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CEM70/Edge HD 9.25 Beginner Questions

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#1 The Cat

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Posted 28 November 2020 - 02:04 PM

So, this is a variation on some questions I posted elsewhere and before, but I thought I'd ask it here since I know that my new equipment is popular among planetary astrophotographers. I've had the iOptron CEM70 for a couple weeks now and I've finally begun using it with the Edge 9.25. But I'm having some issues, to the point that both pieces of equipment have been rendered useless.  So: help!!

 

1) Focusing issues with the Edge HD 9.25. I wasn't able to obtain sharp focus of any celestial objects. I went through about 10 different revolutions of the focuser, back and forth, to lubricate it but that made no difference. So, I tried my hand at collimation. Disaster. According to instructions, I blew the star out of focus and the disk at the center was too far to the left. I tried to use the method of placing my finger across the lens (without touching) to identify which screw had to be turned. I think think I tightened that screw way too much. And I loosened the other two screws. Now the star is way, way too dim! I slewed to the moon and, although I could make out the craters etc, the surface was way too dim. What could have happened? Is there any way for me to collimate in the day time without a ball bearing and without an artificial star?

 

2) Balance issues with the Edge HD 9.25. I do have a dew shield on the way. Without it, or some other form of frontal weight, the Celestron is just too back heavy to be balanced.  Is the dew shield enough to balance? Does anyone have experience with those extra weights that hang from the base of the telescope?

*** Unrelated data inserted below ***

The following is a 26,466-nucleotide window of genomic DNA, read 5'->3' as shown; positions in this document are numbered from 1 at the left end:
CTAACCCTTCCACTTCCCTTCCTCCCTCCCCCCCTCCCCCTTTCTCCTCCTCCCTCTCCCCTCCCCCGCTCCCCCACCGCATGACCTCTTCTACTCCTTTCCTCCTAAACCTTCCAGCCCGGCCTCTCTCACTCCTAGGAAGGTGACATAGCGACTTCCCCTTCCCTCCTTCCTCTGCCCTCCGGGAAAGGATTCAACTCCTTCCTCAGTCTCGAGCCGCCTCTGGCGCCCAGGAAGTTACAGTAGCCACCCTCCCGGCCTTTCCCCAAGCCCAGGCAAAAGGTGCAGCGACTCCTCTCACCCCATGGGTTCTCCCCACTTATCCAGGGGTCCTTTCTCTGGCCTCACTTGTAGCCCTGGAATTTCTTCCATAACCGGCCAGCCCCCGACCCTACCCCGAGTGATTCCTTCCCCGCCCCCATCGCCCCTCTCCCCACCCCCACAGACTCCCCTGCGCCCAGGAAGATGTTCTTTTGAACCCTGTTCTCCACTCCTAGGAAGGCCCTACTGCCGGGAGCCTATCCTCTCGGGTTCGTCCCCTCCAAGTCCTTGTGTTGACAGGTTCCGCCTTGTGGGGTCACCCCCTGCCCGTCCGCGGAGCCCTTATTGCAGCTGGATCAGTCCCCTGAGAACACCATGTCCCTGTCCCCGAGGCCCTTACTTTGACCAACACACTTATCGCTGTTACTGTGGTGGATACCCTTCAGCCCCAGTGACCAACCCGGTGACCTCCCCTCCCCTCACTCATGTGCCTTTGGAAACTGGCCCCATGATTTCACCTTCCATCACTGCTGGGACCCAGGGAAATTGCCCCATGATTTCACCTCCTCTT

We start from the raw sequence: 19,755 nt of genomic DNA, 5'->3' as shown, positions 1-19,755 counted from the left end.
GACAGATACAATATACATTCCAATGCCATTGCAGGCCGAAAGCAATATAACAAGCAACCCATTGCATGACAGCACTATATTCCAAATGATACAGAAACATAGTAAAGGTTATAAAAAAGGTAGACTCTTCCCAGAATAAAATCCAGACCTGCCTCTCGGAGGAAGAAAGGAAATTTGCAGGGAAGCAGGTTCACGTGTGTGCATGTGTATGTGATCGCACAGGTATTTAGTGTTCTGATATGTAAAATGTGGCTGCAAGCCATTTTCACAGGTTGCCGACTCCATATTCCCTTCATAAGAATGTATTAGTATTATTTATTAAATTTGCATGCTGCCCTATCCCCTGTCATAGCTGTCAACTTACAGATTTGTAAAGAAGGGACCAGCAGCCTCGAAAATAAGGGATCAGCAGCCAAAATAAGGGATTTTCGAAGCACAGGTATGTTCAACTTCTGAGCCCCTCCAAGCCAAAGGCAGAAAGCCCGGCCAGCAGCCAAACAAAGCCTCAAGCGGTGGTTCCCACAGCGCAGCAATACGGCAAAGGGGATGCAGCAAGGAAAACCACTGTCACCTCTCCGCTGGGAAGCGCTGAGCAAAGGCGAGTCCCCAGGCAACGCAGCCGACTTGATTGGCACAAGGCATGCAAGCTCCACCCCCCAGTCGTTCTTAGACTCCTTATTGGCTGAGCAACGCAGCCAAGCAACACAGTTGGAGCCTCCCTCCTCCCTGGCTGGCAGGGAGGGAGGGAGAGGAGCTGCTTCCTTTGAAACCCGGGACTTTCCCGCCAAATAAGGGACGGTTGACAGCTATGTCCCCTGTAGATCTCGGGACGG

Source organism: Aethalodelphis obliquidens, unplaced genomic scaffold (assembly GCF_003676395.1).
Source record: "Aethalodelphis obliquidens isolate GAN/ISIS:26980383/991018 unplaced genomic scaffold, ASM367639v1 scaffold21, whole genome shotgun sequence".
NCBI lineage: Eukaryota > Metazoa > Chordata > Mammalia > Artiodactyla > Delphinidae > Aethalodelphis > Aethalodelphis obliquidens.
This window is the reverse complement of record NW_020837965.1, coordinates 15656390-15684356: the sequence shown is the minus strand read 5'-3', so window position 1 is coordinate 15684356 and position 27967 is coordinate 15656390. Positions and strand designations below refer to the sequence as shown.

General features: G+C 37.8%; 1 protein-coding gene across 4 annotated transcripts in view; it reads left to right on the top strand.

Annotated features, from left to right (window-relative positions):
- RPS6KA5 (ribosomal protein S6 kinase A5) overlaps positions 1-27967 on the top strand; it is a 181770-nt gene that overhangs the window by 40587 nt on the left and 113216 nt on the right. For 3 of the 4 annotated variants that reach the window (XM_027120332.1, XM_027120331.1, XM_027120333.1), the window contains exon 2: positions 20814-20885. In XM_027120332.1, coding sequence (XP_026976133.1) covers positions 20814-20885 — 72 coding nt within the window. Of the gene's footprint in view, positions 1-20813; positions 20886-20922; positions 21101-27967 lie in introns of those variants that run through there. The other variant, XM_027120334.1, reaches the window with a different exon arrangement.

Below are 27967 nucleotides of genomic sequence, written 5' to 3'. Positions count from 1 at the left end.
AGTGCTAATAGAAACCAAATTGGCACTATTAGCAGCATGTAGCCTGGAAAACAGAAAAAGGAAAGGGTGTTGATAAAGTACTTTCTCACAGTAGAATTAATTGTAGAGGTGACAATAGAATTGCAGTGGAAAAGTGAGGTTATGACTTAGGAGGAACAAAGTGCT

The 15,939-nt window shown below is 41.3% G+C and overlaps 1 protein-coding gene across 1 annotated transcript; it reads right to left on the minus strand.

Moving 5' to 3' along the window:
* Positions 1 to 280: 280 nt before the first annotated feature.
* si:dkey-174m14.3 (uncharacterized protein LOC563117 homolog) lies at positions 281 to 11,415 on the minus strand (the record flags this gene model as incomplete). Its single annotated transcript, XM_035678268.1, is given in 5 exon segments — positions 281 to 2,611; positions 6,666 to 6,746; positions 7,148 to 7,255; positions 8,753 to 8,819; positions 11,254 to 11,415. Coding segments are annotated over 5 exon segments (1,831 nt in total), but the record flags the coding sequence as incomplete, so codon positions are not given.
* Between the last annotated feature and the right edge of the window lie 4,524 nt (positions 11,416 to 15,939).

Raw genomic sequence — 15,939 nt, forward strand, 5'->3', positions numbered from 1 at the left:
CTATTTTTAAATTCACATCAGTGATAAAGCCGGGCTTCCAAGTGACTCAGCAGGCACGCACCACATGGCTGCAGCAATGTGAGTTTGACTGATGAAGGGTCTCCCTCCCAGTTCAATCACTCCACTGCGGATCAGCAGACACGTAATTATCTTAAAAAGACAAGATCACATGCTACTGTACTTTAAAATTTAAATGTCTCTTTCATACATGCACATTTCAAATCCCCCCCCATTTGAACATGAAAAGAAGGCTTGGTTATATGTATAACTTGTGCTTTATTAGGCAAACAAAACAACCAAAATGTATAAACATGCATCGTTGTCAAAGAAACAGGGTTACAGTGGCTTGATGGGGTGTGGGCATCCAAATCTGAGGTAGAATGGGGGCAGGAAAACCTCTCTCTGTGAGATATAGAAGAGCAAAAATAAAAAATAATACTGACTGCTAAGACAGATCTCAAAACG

3) Challenge with fastening the Edge HD 9.25 to the mount. In the dark, when I try to place the telescope bracket on the CEM mount swivel tray thing, it slides around a lot before coming to rest in the correct position.  Any tricks to that? 

 

4) iPolar. I thought I was doing a brilliant job of polar aligning the scope because I was able to get it level and then use ipolar to make subtle adjustments to the scope so that the red dot became green! But I think it's all a failure because ipolar wasn't calibrated to begin with. When calibrating, am I supposed to take two, covered photos, one with the OTA in the zero position and one at the 90 degree position? If so, can I do that inside during daylight? 

 

5) GoTo Issues. GoTo is way off, perhaps because of poor polar alignment? Perhaps because of the balance issues? Any thoughts on how to compensate. 

 

Thanks in advance for the answers to these many questions. I was becoming better at planetary photography using my beginner, 100 mm Orion refractor. I have a Stellarvue on its way to learn more about DSO astrophotography. But I had figured that a high magnification SCT would be a good scope for planetary. 

 

Anyway, thanks again!

 

 



#2 mborland

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Posted 28 November 2020 - 03:19 PM